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Factbox-Psychological warfare and K-pop: South Korea to blast loudspeakers at North Korea


By Jack Kim

June 10, 2024


Credits @FFHR.CZ



SEOUL (Reuters) – South Korea said on Sunday it would resume loudspeaker broadcasts at the border directed at North Korea for the first time in six years as a response to balloon launches by Pyongyang sending trash to the South.


The following are some facts about the broadcasts as tensions once again heighten on the Korean peninsula.


THE SPEAKERS


Up to 24 high-power speakers are stacked in large stationary racks as tall as 6 metres (20 ft)and 3 metres wide and positioned at different locations just south of the barbed wire fence marking the southern edge of the Demilitarized Zone border.


Other units are mobile and mounted on trucks.


South Korea’s military operates the speaker system and the broadcasts.


At maximum output, the speakers blast voice and music more than 20 km (12.4 miles) into North Korea, far enough to reach many soldiers and civilians.



WHAT DO THE BROADCASTS ACCOMPLISH?


Former South Korean President Park Geun-hye said in 2016 the loudspeaker broadcasts were “the most effective form of psychological warfare” and they had encouraged North Koreans to risk their lives and defect to freedom in the South.


Defectors who fled the North have backed up the statement.


South Korea’s military has called the broadcasts “Voice of Freedom,” with four major themes: the superiority of liberal democracy, the history of South Korea’s economic success, the justification for reunification and the reality of North Korean society.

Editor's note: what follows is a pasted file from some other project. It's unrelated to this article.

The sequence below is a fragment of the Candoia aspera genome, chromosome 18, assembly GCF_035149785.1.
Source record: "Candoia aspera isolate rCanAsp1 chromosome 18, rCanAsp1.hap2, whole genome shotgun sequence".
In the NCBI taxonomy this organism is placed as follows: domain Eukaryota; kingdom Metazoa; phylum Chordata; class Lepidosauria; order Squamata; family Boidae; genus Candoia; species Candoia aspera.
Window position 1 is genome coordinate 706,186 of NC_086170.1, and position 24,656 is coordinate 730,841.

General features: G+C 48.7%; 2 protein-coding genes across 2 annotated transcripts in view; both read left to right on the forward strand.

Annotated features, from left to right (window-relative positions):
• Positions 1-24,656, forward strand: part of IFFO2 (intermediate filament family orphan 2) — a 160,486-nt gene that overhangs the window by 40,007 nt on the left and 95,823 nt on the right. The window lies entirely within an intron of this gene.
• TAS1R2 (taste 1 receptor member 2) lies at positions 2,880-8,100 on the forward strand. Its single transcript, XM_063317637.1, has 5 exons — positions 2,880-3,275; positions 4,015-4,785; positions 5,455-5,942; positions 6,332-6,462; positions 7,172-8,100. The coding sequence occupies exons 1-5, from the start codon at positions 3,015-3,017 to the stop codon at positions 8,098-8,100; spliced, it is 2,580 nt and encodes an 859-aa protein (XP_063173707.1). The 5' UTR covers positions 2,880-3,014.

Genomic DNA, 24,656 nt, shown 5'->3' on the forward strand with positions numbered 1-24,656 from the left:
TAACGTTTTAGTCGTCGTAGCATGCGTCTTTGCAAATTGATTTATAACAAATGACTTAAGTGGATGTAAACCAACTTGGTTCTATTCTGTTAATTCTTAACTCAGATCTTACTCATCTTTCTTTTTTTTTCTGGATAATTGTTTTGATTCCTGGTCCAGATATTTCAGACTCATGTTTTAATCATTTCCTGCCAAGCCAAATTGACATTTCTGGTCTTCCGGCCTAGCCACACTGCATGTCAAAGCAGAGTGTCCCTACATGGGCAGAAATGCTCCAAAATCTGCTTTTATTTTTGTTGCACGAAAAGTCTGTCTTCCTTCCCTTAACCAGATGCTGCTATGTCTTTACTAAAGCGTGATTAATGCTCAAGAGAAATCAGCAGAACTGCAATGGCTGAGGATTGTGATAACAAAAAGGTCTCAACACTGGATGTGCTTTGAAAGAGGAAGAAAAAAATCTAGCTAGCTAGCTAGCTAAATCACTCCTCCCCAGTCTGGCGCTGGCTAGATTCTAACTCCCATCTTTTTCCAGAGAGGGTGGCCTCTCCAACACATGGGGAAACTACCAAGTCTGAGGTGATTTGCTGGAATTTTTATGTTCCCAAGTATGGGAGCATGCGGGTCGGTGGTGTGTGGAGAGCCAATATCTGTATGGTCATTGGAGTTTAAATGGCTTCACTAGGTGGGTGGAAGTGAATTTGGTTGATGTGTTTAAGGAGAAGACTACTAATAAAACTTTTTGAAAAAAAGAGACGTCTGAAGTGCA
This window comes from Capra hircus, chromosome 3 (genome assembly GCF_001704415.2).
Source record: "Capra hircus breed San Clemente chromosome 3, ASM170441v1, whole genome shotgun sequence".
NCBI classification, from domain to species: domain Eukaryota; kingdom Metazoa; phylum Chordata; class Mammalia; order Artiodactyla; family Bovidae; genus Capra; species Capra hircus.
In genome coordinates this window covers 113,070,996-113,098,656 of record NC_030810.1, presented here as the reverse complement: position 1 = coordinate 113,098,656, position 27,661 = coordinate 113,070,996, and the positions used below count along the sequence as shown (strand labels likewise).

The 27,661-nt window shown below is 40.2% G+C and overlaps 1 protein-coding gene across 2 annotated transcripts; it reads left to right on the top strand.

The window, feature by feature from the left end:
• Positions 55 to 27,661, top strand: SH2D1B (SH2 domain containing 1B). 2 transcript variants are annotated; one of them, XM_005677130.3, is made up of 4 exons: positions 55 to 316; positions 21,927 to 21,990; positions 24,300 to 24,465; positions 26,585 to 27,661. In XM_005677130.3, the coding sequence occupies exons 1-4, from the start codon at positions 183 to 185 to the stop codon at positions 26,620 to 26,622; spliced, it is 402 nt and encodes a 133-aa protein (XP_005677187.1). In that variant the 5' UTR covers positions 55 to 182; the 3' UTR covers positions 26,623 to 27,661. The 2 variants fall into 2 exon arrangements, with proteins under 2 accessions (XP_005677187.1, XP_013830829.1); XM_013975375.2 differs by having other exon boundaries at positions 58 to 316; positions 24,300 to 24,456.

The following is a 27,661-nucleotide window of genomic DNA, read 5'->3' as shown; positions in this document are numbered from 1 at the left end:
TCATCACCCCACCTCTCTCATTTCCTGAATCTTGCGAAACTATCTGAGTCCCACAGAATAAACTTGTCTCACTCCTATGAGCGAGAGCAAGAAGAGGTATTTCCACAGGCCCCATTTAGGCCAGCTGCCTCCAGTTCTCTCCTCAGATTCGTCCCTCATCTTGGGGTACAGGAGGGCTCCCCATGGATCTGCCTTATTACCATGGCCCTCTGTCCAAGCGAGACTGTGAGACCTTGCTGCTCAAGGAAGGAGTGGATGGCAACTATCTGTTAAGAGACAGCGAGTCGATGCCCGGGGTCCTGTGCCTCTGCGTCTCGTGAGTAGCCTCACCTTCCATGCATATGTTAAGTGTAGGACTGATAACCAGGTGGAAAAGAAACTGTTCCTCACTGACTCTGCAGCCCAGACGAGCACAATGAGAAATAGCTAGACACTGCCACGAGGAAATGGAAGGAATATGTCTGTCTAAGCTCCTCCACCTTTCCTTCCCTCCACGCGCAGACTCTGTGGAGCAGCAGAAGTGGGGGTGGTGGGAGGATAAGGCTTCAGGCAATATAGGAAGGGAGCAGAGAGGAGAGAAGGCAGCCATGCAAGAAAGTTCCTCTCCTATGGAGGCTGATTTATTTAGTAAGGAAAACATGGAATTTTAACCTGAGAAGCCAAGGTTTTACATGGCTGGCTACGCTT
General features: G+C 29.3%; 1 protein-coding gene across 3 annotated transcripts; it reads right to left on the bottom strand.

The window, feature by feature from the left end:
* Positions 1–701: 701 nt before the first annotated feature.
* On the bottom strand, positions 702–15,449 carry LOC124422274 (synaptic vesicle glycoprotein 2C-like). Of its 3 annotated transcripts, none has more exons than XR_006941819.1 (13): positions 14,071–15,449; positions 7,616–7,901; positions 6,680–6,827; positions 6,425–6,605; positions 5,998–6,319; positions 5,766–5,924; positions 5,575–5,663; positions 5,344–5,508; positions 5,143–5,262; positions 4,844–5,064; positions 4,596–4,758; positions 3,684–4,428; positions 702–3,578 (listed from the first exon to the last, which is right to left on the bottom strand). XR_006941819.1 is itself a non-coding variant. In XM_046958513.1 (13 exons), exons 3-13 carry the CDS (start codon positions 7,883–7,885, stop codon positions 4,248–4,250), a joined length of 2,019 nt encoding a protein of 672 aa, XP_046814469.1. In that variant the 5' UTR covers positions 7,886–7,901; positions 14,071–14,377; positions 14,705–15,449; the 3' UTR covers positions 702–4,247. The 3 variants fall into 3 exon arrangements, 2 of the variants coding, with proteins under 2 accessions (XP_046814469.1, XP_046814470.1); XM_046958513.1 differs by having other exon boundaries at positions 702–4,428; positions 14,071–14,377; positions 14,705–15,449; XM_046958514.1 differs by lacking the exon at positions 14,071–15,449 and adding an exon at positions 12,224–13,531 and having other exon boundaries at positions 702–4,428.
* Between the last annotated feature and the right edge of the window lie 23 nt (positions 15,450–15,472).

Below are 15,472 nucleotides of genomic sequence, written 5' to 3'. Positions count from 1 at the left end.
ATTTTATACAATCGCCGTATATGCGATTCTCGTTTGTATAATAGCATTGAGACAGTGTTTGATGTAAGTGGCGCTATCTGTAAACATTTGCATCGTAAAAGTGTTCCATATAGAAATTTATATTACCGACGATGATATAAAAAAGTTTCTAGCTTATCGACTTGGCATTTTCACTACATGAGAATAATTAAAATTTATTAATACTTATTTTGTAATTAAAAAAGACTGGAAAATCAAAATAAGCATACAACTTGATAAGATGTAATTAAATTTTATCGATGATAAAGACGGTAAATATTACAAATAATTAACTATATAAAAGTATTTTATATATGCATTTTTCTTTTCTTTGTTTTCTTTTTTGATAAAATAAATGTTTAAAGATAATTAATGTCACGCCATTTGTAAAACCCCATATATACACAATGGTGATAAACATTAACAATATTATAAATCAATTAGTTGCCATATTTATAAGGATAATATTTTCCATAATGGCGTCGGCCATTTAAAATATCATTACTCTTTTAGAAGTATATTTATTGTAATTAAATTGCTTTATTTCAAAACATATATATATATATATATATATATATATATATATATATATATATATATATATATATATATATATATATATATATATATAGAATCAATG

World news, commentary on the North’s political system and its leader, and weather reports are mixed with K-pop hits, which some North Korean defectors have said left a lasting impression that there were actually songs with no ideological message.



HOW DOES NORTH KOREA REACT?


North Korea considers criticism of its leader Kim Jong Un included in some past broadcasts as an attack against “supreme dignity” and launched an artillery strike across the border.


The broadcasts featured prominently in the joint declaration signed by North Korean leader Kim Jong Un and then-South Korean President Moon Jae-in at a peace summit in 2018.

In the declaration, it was referred to as a “hostile act” and South Korea pledged to cease the operation and dismantle the speakers.


North Korea’s military is believed to have conducted a crude operation to interfere with the broadcasts reaching its soldiers and residents by playing its own loudspeakers. They did not have sufficient output to deliver messages that were comprehensible from the South.


(Reporting by Jack Kim; Editing by Kim Coghill)



Source: wtaq.com

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